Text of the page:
The unimodal visual localization task measured relative localization precision under binocular viewing conditions for diffuse visual blobs of various sizes. The large Gaussian blobs provided no high-contrast edges to aid in the location discrimination task. The negative relation between visual blob size and localization precision observed in both groups signifies that increasingly blurred visual targets elicit greater uncertainty in spatial perception. Compared with the control group, the amblyopia group showed a general reduction in visual localization precision across blob sizes despite normal visual acuity in the fellow eye, and presumably normal visual acuity under binocular viewing conditions.45 Several possibilities may account for this finding. Contrary to clinical dogma, vision in the fellow eye is not entirely normal.46 Careful psychophysical studies have shown that the fellow eye has reduced optotype4,47 and Vernier acuity,48 and perhaps more importantly, greater spatial uncertainty and distortion affecting both foveal and extra-foveal vision.9,10 Such deficits in spatial vision, affecting both the amblyopic and fellow eyes, may therefore contribute to the binocular visual localization deficit observed in the present study. Another possible contributing factor may be the temporal interval between the two stimuli whose positions were judged. Previous studies of spatial vision in the fellow eye (mentioned above) used static visual targets whose spatial elements were present simultaneously. In our study, however, the spatial elements (i.e., blobs) were separated by a temporal interval of 500 ms. Time-dependent factors such as reduced visual persistence49 or fixation instability5052 in amblyopia may have therefore contributed to the observed deficit in localizing temporally separated visual targets. Specifically, reduced visual persistence may speed the rate of decay of the spatial signal, and fixation instability may jitter the mapping of physical space to retinal coordinates.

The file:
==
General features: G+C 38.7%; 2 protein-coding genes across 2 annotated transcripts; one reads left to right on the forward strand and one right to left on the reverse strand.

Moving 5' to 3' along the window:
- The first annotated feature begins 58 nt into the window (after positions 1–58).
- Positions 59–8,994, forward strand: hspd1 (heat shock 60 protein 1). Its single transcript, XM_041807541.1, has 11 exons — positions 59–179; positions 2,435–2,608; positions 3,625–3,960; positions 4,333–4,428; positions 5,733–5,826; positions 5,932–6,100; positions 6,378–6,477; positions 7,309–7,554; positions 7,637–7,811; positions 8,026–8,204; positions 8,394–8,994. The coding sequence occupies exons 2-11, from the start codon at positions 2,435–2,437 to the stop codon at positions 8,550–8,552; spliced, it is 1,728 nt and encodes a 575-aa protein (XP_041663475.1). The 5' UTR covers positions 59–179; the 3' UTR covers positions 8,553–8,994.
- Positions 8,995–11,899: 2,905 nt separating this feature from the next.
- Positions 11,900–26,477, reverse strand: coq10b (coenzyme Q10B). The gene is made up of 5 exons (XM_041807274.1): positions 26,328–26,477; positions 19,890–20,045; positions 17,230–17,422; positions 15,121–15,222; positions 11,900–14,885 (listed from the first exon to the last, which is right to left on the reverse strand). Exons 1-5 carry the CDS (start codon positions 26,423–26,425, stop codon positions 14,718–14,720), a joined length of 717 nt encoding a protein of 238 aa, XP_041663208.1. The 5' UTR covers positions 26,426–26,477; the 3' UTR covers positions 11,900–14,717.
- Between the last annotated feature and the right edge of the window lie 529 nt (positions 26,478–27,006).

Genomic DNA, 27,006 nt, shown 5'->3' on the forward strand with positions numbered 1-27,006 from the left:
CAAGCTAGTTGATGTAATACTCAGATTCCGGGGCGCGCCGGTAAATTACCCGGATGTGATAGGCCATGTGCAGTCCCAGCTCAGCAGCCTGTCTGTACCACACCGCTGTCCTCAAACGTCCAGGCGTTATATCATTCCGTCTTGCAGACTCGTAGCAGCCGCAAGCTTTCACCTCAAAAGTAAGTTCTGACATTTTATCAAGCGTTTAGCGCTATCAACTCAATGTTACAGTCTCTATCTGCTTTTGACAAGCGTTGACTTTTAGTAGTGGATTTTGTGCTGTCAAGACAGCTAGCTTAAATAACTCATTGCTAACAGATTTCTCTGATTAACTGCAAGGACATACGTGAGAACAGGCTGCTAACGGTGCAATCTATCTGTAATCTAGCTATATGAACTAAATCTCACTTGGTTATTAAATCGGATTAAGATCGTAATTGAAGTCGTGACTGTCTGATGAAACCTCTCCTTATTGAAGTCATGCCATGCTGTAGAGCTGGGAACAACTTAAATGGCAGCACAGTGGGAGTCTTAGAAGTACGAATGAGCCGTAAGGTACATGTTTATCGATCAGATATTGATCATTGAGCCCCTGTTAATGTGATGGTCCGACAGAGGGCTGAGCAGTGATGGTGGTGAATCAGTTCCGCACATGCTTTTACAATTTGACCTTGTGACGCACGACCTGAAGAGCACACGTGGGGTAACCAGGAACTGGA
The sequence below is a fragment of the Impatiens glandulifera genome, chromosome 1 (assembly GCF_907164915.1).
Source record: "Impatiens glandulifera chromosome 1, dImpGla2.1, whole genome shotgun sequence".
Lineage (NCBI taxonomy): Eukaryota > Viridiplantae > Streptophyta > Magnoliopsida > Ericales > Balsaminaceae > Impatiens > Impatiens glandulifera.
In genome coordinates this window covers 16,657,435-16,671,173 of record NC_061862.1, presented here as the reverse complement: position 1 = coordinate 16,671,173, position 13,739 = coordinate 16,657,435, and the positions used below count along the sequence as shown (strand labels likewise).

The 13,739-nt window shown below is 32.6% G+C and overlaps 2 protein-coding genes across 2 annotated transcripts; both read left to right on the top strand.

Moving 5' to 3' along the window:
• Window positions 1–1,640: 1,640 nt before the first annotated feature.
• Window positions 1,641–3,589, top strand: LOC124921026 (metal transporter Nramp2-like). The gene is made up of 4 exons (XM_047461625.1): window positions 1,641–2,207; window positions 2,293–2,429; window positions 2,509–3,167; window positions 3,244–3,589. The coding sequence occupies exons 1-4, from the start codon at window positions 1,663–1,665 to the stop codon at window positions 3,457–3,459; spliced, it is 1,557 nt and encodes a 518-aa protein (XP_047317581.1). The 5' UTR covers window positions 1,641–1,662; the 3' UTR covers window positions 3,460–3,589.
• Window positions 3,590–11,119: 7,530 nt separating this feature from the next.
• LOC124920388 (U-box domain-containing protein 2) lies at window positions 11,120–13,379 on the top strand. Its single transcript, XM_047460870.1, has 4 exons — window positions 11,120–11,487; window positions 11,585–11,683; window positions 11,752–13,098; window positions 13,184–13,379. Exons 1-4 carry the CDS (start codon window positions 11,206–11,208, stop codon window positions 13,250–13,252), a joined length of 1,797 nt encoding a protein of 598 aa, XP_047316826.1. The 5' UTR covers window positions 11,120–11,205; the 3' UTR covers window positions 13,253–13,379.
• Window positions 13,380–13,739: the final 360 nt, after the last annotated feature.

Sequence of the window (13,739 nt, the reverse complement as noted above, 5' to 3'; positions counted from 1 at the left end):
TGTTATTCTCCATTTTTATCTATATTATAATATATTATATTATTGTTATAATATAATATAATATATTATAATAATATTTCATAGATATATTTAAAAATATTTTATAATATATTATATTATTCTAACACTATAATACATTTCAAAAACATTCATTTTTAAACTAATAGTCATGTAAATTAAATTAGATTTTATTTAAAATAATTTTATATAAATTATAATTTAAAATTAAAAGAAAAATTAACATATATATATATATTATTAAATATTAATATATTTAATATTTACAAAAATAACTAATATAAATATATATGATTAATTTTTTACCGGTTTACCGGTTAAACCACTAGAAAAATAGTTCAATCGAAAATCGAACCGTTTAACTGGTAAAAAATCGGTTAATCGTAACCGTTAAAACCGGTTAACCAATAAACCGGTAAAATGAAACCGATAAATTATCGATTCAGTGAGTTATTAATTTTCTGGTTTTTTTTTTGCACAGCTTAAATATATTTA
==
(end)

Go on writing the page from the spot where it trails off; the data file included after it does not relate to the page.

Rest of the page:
This study also revealed a novel amblyopic deficit in auditory spatial localization precision. Two features of the experimental task are particularly notable: (1) trials were conducted in darkness with no visual cues, and (2) localization did not involve pointing of any kind, but was a ‘left' or ‘right' determination entered as a button press on a gamepad. These features mean that the spatial uncertainty in amblyopic vision11 and visuomotor control53 cannot directly account for the observed unisensory auditory effect. Rather, they indicate that the sensory impairment in amblyopia extends beyond vision to the realm of spatial hearing. What might be the basis for the surprising association between amblyopia and impaired sound localization? Gori et al.54 have proposed that cross-sensory interactions during development serve a calibrating function such that the more robust and accurate sense informs the other. For example, in healthy children younger than 8 years of age, vision informs touch in spatial orientation discrimination, but touch informs vision in size discrimination.54 In early bilateral visual impairment, however, cross-sensory calibration is affected in a predictable way: haptic orientation discrimination (for which vision typically dominates) is impaired, but haptic size discrimination (for which touch typically dominates) is preserved.55 Impaired visual input in amblyopia may similarly affect the cross-sensory calibration of auditory spatial abilities in early life. What is striking about our results is that the impairment in cross-sensory calibration of auditory localization occurred despite access to normal visual acuity from the fellow eye, and presumably normal visual acuity under binocular viewing conditions of everyday experience.45 We have conducted further experiments to specifically investigate the effects of abnormal vision on the calibration of auditory spatial localization during development, which will be the subject of a separate report.